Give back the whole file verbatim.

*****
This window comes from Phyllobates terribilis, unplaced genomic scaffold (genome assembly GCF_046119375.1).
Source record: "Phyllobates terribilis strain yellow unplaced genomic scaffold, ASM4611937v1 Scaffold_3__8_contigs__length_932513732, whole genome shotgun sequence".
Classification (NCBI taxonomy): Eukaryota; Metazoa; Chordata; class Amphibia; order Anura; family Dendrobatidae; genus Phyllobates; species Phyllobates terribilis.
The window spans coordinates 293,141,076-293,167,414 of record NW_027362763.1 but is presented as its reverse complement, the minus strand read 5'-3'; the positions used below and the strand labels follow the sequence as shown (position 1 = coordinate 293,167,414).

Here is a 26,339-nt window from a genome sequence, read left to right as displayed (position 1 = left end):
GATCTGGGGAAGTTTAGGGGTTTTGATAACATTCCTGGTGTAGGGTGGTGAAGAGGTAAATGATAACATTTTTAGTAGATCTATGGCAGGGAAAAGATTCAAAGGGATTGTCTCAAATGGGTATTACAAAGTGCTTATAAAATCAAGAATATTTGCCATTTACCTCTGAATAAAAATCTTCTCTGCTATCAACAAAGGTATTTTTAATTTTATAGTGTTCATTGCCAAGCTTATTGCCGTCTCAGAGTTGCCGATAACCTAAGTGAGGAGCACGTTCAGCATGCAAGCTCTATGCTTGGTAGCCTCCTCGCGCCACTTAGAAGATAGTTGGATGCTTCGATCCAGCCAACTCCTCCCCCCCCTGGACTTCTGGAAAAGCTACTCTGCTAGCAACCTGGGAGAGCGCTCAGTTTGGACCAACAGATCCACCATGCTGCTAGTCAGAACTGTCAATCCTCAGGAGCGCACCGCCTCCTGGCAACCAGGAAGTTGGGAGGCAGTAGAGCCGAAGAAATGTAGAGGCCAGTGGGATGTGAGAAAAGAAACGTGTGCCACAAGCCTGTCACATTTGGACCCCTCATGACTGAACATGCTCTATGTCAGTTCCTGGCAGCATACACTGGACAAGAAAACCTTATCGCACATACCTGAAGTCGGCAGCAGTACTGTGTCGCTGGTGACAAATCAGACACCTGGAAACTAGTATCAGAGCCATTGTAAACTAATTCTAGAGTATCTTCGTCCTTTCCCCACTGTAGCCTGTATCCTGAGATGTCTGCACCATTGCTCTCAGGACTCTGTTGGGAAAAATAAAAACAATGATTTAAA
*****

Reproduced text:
This window comes from Phyllobates terribilis, unplaced genomic scaffold (genome assembly GCF_046119375.1).
Source record: "Phyllobates terribilis strain yellow unplaced genomic scaffold, ASM4611937v1 Scaffold_3__8_contigs__length_932513732, whole genome shotgun sequence".
Classification (NCBI taxonomy): Eukaryota; Metazoa; Chordata; class Amphibia; order Anura; family Dendrobatidae; genus Phyllobates; species Phyllobates terribilis.
The window spans coordinates 293,141,076-293,167,414 of record NW_027362763.1 but is presented as its reverse complement, the minus strand read 5'-3'; the positions used below and the strand labels follow the sequence as shown (position 1 = coordinate 293,167,414).

Here is a 26,339-nt window from a genome sequence, read left to right as displayed (position 1 = left end):
GATCTGGGGAAGTTTAGGGGTTTTGATAACATTCCTGGTGTAGGGTGGTGAAGAGGTAAATGATAACATTTTTAGTAGATCTATGGCAGGGAAAAGATTCAAAGGGATTGTCTCAAATGGGTATTACAAAGTGCTTATAAAATCAAGAATATTTGCCATTTACCTCTGAATAAAAATCTTCTCTGCTATCAACAAAGGTATTTTTAATTTTATAGTGTTCATTGCCAAGCTTATTGCCGTCTCAGAGTTGCCGATAACCTAAGTGAGGAGCACGTTCAGCATGCAAGCTCTATGCTTGGTAGCCTCCTCGCGCCACTTAGAAGATAGTTGGATGCTTCGATCCAGCCAACTCCTCCCCCCCCTGGACTTCTGGAAAAGCTACTCTGCTAGCAACCTGGGAGAGCGCTCAGTTTGGACCAACAGATCCACCATGCTGCTAGTCAGAACTGTCAATCCTCAGGAGCGCACCGCCTCCTGGCAACCAGGAAGTTGGGAGGCAGTAGAGCCGAAGAAATGTAGAGGCCAGTGGGATGTGAGAAAAGAAACGTGTGCCACAAGCCTGTCACATTTGGACCCCTCATGACTGAACATGCTCTATGTCAGTTCCTGGCAGCATACACTGGACAAGAAAACCTTATCGCACATACCTGAAGTCGGCAGCAGTACTGTGTCGCTGGTGACAAATCAGACACCTGGAAACTAGTATCAGAGCCATTGTAAACTAATTCTAGAGTATCTTCGTCCTTTCCCCACTGTAGCCTGTATCCTGAGATGTCTGCACCATTGCTCTCAGGACTCTGTTGGGAAAAATAAAAACAATGATTTAAA